Hotel mini-bar thieves are on their last free drinks thanks to the appliance of high-technology to the service.
In the past some hotel guests have gone to extreme lenghs to obtain a free tipple from using the bare-faced lie to secretly siphoning cans dry.
However, the advent of computerised minibar securitymeans the system is getting harder, sometimes impossible, to beat. Hotels are introducing a range of devices from movement sensors to infra-red detectors and fibre optics.
Old tricks, recalled by hotel managers, range from simply filling up the gin bottle with water to more ingenious thieving. One fell for a ruse where a guest pierced a can of lager, drained its contents with a straw, and then replaced it in the fridge.
John Josef, who runs room service at the the Park Lane Hilton, in central London, said he had seen them all. "At the Hilton the guests are less likely to behave in this way, but elsewhere I have seen bottles filled up with water and other tricks. Other people just say they have not taken a drink and if you say different, they say `prove it'. Then what can you do?"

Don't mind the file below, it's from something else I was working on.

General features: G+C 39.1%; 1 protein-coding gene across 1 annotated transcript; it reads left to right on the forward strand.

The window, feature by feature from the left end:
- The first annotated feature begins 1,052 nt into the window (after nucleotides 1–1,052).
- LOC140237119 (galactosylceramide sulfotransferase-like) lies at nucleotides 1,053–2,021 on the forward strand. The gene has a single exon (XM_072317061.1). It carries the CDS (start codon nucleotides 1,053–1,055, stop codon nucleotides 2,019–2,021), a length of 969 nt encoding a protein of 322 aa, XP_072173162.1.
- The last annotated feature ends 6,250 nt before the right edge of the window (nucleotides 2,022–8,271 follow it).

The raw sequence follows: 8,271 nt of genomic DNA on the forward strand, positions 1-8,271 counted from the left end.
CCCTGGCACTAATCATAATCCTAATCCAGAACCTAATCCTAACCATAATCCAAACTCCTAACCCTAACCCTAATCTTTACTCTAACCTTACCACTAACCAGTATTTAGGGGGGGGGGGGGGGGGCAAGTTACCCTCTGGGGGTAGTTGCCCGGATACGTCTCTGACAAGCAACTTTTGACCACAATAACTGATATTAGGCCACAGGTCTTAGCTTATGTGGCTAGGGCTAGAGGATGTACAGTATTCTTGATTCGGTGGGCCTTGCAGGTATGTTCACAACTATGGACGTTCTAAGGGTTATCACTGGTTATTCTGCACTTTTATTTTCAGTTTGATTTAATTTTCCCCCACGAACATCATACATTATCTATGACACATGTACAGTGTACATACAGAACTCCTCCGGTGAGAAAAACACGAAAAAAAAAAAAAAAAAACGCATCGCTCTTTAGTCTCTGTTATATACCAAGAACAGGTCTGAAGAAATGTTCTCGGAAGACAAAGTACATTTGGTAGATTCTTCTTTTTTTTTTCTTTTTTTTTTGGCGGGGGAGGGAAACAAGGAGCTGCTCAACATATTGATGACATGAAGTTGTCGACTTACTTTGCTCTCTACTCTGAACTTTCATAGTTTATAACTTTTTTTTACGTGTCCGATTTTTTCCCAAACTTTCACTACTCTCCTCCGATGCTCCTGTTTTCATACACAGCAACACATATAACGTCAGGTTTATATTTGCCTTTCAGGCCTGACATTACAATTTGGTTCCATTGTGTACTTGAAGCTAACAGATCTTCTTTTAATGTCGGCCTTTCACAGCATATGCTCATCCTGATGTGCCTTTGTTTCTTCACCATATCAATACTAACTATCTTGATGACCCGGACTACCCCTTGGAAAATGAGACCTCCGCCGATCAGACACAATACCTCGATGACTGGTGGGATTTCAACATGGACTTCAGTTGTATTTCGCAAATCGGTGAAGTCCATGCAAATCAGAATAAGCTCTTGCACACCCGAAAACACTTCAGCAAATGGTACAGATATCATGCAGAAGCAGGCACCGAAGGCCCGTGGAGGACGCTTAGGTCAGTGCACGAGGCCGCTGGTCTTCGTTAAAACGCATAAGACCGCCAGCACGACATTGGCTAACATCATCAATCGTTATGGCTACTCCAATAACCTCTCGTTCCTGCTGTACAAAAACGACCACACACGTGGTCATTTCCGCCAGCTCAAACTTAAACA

Now the latest minibar technology is helping hoteliers fight back. At the Pan-European Hotel Technology Show in Amsterdam, the latest devices included a system that could detect movement in a minibar using sensors, an infra-red eye that "watches" every bottle and a gadget that allows staff to tell from outside a room whether the minibar has been opened.
Andries de Vaal, a leisure industries analyst with Deloitte and Touche, the accountants, said the new systems were curtailing minibar theft. "One of the best systems is to link the minibar to the front desk by using a fibre-optic," he said. "If you touch a bottle that sends a pulse down the fibre optic to the front desk and the drink is immediately charged to your bill."
He said the devices cost hundreds of pounds per unit, but "offset against the amount paid by guests over the unit's lifetime, the cost is practically nothing".Reuse content